Marching into obscurity

Two years down the road, the Women’s/Womxn’s March is dwindling in impact.

In Portland, this year’s Women’s March was markedly different from previous installments. Most noticeably, it has a new name: The Womxn’s March. This is meant to show solidarity with trans and nonbinary participants, with the “x” denoting “gender fluidity and inclusivity.” This splitting of Women’s March into Womxn’s March highlights a core issue in the march’s effectiveness. The Womxn’s March is more interested in inclusivity than the original Women’s March organizers, yet has somehow lost supporters as a result.

The March also had a new date, March 3, so that the original date of January 19–20 could be dedicated to showing support for local Martin Luther King Jr. Day-centered events. These are wonderful advancements, so why did the march feel so off?

This year’s March had a much smaller attendance than in years before. The original 2017 march boasted numbers of around 100,000 according to Willamette Week, whereas 2019’s drew only around 2,000. This could be because of Women’s March festivities held on the original date in other Oregon cities or because of slowed momentum of outrage since the 2016 election.

Unfortunately, it’s not misplaced to blame this on differing values and infighting. The original Women’s March has received its fair share of criticism. Co-president of Women’s March Tamika Mallory has been accused of anti-Semitism due to her connections with known anti-Semite Louis Farrakhan. Even before this, the prevalence of “pussyhats” at the marches has been questioned repeatedly as a symbol exclusive of trans women and women of color. These are controversies the Womxn’s March sought to alleviate, but not all participants see a problem.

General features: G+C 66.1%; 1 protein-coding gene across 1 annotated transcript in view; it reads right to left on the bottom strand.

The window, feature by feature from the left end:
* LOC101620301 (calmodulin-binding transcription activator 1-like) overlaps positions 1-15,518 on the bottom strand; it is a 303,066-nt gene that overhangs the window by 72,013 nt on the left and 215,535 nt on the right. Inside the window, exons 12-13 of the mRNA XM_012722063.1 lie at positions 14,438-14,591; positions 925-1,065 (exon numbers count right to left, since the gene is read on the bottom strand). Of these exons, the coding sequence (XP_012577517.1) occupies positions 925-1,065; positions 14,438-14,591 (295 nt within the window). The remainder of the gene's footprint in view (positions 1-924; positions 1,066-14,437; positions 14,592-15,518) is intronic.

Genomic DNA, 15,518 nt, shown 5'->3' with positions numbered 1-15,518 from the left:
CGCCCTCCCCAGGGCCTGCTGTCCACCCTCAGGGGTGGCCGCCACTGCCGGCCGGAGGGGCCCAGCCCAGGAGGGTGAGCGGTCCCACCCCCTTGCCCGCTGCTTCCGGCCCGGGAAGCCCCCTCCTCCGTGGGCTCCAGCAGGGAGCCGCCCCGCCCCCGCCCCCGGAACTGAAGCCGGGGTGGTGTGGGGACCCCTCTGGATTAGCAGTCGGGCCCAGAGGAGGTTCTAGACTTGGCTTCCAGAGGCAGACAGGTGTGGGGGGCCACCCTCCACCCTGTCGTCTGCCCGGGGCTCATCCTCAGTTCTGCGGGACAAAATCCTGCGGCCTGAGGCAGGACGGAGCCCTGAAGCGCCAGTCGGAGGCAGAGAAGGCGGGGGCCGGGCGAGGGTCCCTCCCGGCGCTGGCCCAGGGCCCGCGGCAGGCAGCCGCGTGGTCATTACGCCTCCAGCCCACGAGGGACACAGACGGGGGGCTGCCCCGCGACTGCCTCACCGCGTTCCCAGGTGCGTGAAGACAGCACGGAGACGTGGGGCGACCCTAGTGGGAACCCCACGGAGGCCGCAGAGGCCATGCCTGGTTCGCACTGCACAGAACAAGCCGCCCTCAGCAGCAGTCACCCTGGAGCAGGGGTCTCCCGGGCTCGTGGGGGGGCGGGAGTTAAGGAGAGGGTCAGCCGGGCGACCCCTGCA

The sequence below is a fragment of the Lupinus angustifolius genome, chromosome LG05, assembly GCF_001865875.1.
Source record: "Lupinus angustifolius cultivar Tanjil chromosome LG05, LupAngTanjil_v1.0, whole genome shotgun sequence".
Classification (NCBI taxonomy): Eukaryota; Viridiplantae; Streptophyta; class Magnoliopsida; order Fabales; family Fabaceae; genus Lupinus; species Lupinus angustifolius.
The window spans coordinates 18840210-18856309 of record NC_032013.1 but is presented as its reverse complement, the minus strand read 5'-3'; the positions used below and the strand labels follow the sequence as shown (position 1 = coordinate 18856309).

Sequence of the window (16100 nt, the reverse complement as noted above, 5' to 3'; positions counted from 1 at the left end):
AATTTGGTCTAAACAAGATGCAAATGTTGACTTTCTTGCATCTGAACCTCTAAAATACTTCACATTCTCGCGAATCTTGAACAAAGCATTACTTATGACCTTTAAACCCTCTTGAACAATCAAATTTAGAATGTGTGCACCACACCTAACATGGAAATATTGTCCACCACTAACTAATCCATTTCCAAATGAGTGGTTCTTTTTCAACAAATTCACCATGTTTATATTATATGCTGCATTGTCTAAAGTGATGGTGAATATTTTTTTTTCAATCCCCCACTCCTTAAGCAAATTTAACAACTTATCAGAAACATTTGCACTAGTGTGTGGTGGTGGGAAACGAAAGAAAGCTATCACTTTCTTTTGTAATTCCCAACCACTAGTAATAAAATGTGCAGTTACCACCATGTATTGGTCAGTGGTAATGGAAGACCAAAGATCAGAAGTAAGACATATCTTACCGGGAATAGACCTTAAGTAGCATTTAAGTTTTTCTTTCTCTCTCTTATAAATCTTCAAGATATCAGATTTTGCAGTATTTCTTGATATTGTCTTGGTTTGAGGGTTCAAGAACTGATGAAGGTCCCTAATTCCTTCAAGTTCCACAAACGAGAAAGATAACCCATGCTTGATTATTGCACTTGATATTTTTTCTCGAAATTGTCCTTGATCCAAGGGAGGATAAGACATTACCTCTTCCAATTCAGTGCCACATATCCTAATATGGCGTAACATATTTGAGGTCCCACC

At the Portland Womxn’s March, protesters were asked to take their pussyhats off. Yet Willamette Week noted that only a “few people took their hats off.” This is indicative of a resistance to change, even at a rally all about change. The Women’s March and pussyhats are representative of more traditional, white feminist politics. The original march was a good start, but it was clear it needed to change to include more voices. Now that the Womxn’s March has done this, white cis women are hesitant to open up their arms to other types of women. This hesitance is damaging to the effectiveness of the march itself, not to mention the thousands of women who are being marginalized by this rhetoric.

As long as the two marches are divided, neither can be fully effective. In a protest of this sort, numbers do matter and they are currently being split down the middle. The Womxn’s March fits better in the more intersectional world of 2019, but is this even enough? With each passing year, the Women’s/Womxn’s March seems less and less effective through repetition. We keep marching every year and nothing happens.

Lawmakers are still introducing restrictive abortion bills and we still have a man accused of sexual assault in the Oval Office. Turning to other forms of action, like fundraising for Planned Parenthood (who’ve just had their Title X funding revoked), going on strike to raise awareness of unequal pay or creating feminist street art might be more effective. These actions can take place any day and are more direct than marching.

Marching once a year can be a fun way to come together, but it isn’t necessary, especially with its increasing inner politics. Instead, we should focus our power toward political avenues that speak more directly to us as individuals. We may not always agree, but we are all capable of positive action in our own ways.